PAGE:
Senator Johnson's Anti-Domestic Violence Workplace Discrimination Bill Signed into Law

Craig M. Johnson

July 19, 2009


Important legislation sponsored by Senator Craig M. Johnson, (D-Nassau), that would  protect victims of domestic violence and stalking from workplace discrimination was recently signed into law by the governor. 

The bill (S.958B) will prohibit employers from terminating the employment, or refusing to hire an individual based on their status as a domestic violence or stalking victim. It is the first bill of its kind in New York State.

“For many victims of domestic violence and stalking, their employment situation is their only stable environment,” Senator Johnson said. “That is why we must do everything we can to help these victims hold onto this stability and independence as they work to rebuild their lives.”

Abusers frequently try to control their partners by interfering with their ability to work, including preventing them from going to work, causing disruptions at their workplace and limiting their access to money or transportation. This bill ensures that these types of actions will not influence the employment status of the victim at work.

“Financial security is one of the most important factors in whether a victim of domestic violence will be able to separate from an abusive partner,” said Westchester Assemblywoman Amy Paulin, who sponsored the bill in the Assembly. “We are proud that this legislation will help victims maintain their jobs without fear of unfair termination.”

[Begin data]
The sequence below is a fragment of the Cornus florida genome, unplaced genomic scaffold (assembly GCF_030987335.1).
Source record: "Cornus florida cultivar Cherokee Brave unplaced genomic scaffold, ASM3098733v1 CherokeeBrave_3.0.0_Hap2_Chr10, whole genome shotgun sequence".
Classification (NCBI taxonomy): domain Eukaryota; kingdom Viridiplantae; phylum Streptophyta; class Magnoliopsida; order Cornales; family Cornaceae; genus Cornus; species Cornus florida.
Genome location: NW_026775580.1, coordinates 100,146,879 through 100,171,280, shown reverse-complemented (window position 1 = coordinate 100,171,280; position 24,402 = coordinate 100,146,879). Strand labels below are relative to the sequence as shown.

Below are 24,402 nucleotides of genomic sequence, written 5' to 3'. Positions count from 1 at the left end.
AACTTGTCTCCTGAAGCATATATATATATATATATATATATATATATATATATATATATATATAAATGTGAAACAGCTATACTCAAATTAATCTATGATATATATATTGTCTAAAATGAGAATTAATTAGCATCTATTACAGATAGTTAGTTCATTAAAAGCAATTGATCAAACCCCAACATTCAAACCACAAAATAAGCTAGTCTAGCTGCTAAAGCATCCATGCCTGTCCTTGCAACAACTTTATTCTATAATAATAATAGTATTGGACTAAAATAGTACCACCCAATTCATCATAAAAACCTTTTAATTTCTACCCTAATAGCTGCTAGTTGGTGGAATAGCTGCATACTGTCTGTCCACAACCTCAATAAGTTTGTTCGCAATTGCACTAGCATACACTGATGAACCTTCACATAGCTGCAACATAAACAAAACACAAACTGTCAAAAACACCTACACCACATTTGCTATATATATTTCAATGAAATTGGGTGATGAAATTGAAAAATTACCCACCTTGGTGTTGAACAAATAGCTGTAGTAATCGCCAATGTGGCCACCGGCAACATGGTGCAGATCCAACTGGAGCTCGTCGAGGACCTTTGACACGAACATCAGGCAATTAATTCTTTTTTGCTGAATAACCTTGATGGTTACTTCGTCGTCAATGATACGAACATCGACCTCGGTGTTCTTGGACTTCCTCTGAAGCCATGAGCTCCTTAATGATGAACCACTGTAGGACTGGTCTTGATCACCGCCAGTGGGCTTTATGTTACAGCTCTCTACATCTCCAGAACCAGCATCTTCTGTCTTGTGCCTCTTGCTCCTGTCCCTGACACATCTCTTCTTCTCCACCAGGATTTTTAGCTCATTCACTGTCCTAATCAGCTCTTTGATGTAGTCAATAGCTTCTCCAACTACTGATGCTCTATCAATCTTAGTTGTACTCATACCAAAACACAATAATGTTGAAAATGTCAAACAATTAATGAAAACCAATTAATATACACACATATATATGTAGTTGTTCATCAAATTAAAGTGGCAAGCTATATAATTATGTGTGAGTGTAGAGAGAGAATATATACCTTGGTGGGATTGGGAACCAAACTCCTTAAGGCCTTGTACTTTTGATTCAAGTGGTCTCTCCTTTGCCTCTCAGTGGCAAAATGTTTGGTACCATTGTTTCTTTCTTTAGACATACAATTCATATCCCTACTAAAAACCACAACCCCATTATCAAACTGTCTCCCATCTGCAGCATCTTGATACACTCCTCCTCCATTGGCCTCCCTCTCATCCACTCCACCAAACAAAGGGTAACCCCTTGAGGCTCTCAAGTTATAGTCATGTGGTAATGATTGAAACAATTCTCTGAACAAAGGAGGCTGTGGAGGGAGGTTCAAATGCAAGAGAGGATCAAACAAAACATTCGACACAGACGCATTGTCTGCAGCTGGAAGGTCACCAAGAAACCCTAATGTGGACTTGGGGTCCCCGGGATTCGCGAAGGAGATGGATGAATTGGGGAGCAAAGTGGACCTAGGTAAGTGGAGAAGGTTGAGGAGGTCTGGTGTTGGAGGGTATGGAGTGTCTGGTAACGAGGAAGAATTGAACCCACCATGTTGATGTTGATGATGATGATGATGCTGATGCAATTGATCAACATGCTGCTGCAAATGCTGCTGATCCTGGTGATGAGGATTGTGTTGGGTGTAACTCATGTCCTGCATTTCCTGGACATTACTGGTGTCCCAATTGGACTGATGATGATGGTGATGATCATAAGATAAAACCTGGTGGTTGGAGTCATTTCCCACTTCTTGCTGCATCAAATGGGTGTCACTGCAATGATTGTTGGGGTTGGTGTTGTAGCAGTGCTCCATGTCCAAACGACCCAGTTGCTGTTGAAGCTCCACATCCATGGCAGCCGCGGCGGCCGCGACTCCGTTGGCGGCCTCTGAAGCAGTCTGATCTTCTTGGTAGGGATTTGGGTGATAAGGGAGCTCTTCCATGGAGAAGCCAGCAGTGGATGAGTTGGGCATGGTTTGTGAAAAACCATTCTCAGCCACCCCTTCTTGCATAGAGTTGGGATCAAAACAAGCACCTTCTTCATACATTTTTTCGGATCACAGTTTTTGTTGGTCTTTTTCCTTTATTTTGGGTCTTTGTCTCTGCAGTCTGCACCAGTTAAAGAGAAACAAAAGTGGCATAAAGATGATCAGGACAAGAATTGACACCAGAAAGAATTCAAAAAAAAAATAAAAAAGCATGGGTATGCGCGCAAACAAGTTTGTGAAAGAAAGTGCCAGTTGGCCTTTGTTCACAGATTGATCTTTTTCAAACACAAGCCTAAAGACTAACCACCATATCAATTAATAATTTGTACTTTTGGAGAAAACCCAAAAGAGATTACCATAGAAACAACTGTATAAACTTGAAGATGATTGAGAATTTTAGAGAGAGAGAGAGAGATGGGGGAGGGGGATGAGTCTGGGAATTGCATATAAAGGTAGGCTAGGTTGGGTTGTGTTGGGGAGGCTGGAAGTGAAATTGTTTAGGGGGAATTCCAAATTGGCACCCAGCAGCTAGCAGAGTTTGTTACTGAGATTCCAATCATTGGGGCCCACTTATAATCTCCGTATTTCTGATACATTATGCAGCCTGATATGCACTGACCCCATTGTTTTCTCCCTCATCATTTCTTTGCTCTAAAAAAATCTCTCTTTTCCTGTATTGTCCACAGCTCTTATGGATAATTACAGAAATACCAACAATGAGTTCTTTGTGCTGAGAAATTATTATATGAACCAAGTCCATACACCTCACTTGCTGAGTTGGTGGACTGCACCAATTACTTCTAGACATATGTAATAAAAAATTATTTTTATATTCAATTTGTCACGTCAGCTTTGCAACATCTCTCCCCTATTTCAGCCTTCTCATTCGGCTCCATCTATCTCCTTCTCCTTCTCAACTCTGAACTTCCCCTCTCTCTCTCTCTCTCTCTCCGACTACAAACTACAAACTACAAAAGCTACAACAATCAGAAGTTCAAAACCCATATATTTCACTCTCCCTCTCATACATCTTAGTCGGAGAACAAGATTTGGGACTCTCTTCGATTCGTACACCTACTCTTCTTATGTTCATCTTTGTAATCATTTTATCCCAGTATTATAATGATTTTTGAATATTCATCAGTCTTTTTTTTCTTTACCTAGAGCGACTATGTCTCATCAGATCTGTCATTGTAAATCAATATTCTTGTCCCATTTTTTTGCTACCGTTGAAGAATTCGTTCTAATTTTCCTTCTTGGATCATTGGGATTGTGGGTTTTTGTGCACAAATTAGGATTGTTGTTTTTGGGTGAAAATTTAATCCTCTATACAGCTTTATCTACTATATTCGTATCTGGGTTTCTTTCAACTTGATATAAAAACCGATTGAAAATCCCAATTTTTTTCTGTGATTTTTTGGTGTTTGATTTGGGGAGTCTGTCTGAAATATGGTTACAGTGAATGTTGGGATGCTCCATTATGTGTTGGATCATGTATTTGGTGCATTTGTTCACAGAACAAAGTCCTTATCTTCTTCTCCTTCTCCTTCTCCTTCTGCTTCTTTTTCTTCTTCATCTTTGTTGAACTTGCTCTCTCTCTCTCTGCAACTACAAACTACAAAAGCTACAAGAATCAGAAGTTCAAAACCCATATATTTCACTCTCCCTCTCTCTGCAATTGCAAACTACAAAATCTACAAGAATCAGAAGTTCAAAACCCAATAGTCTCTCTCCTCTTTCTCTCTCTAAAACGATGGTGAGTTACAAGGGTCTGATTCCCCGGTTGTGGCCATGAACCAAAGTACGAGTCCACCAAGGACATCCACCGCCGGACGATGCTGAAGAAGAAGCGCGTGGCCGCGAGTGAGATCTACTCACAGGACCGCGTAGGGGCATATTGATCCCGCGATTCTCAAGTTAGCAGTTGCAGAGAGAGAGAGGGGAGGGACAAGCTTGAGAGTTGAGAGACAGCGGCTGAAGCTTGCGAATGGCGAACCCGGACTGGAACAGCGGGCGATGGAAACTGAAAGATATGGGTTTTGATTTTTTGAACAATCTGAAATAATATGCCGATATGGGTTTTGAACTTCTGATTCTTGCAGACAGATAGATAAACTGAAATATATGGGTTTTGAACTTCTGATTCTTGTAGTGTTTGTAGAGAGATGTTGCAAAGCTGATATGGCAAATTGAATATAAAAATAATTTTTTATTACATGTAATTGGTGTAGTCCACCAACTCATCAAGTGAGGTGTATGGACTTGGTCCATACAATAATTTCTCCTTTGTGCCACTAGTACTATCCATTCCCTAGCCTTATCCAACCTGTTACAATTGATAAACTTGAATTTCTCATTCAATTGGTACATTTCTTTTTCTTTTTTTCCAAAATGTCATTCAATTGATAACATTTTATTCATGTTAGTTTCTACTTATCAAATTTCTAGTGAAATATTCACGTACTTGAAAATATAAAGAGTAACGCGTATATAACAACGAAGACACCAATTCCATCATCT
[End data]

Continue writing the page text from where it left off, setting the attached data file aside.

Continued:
Additionally, addressing incidents of domestic violence requires time and energy, and often, victims must leave work to handle the legal implications of abuse, attend court, and/or speak with law enforcement officials. The bill will protect the victims’ right to leave work to pursue their legal cases.  

The New York State Coalition Against Domestic Violence, NOW and the Association of the Bar of NYC supported Senator Johnson's bill and are celebrating its passage into law. 

“Adding victims as a protected class to human rights law takes a meaningful step toward eliminating one of the primary reasons survivors lose their employment,” said Patti Jo Newell, CEO of the New York State Coalition Against Domestic Violence. “This law will help support survivors in their efforts to gain independence from abusers.” 

“The National Organization for Women-New York State thanks NYS Assemblywoman Amy Paulin and Senator Craig Johnson for their leadership in passing crucial legislation for victims of domestic violence,” said the group in a statement.